• The film portrays Dr. Manmohan Singh as a nice though weak man but goes hammer and tongs at the Gandhi family in a tacky fashion

  • The most interesting is the portrayal of Prime Minister Narendra Modi (Rajit Kapoor) as a benevolent, caring and concerned patriarch who patronisingly pats Vihaan for being achcha beta (good son). He is as much concerned about his ill mom as he is about Bharat Mata, stays up late till the operation meets a successful end and then celebrates with the team. Surprise surprise he also seems to listen, talk, discuss and communicate and not just through Mann Ki Baat.

  • Nothing woke about this problematic entertainer…

  • The characteristic outstretched arms of SRK get smaller, as does his height, the creative ambition gets bigger but the film stays resolutely middling when it could have been much more

  • Kedarnath for being “insensitive” to the 2013 Uttarakhand tragedy and turning it into a metaphor, is a proof that we are content remaining blind to the bigger picture; that we are not far from disaster but sitting right on top of it.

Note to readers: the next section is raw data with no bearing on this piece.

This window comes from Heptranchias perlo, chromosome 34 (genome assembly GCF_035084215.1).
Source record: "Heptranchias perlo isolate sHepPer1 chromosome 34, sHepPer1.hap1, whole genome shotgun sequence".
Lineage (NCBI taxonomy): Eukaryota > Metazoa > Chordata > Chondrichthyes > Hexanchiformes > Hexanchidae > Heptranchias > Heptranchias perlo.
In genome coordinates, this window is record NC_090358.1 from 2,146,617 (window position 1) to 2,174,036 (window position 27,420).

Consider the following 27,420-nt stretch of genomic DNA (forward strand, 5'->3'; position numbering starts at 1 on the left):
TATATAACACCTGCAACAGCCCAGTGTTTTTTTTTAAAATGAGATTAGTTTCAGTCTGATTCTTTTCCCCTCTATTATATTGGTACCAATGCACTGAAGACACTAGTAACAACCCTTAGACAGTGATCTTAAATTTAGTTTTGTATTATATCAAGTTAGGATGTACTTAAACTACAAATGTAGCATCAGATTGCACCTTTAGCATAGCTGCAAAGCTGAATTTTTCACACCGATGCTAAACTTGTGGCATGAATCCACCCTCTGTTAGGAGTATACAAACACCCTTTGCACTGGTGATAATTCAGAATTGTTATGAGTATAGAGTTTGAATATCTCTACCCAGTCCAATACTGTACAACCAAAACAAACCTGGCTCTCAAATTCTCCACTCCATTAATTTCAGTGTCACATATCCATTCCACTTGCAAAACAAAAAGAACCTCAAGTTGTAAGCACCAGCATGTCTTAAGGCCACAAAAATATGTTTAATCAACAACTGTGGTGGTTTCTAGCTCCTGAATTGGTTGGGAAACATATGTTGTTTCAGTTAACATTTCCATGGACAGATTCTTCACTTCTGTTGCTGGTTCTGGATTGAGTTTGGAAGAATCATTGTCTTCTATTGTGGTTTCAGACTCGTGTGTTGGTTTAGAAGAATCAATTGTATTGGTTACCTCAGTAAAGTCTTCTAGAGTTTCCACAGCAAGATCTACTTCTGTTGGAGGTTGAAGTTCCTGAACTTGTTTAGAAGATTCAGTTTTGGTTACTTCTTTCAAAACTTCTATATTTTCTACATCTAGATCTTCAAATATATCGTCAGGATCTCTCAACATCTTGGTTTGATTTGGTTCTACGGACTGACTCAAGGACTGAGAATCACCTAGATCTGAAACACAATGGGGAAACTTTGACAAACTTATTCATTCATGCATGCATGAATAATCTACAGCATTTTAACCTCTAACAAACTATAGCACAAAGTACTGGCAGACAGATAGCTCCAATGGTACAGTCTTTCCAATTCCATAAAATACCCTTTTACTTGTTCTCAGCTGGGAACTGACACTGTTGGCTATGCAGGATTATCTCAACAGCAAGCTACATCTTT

• Bhaiaji Superhit is nothing more than three yesteryear stars being forced to embrace their own obsolescence.

  • …the filmmaker indulges in with the child, despite getting enraged at her cuteness being exploited to send the adults on a guilt trip, you ultimately know how it will pan out. But 90 odd minutes of it is way too much of a torture, as much for Pihu, as for us.

  • Ambitious in its visual scale, ‘Thugs of Hindostan’ reveals a disappointing lack of heft and flair when it comes to the story and its telling

  • Like Anderson’s 2007 film, The Darjeeling Limited, which set in India, Isle of Dogs has also been accused of cultural appropriation. Beyond the ‘white saviour’ trope of an American exchange student saving the day, one wonders if there’s more to Anderson’s decision of keeping Japanese uninterpreted. There is so much to be read in the film that Anderson’s claim of it originating simply as the story of dogs in a trash island seems like a distant, unimaginable past.

  • The film captures the little, seemingly insurmountable conflicts of a middle class family very well and also its self-righteousness when it comes to matters of sex and its hypocrisies in putting the mother on the pedestal. It’s in conclusions and closures that things get out of hand. The convenient and sentimental “it’s all about loving your family” route doesn’t quite work with the otherwise cheeky tenor at the start of the film. If only it could have remained consistently so.

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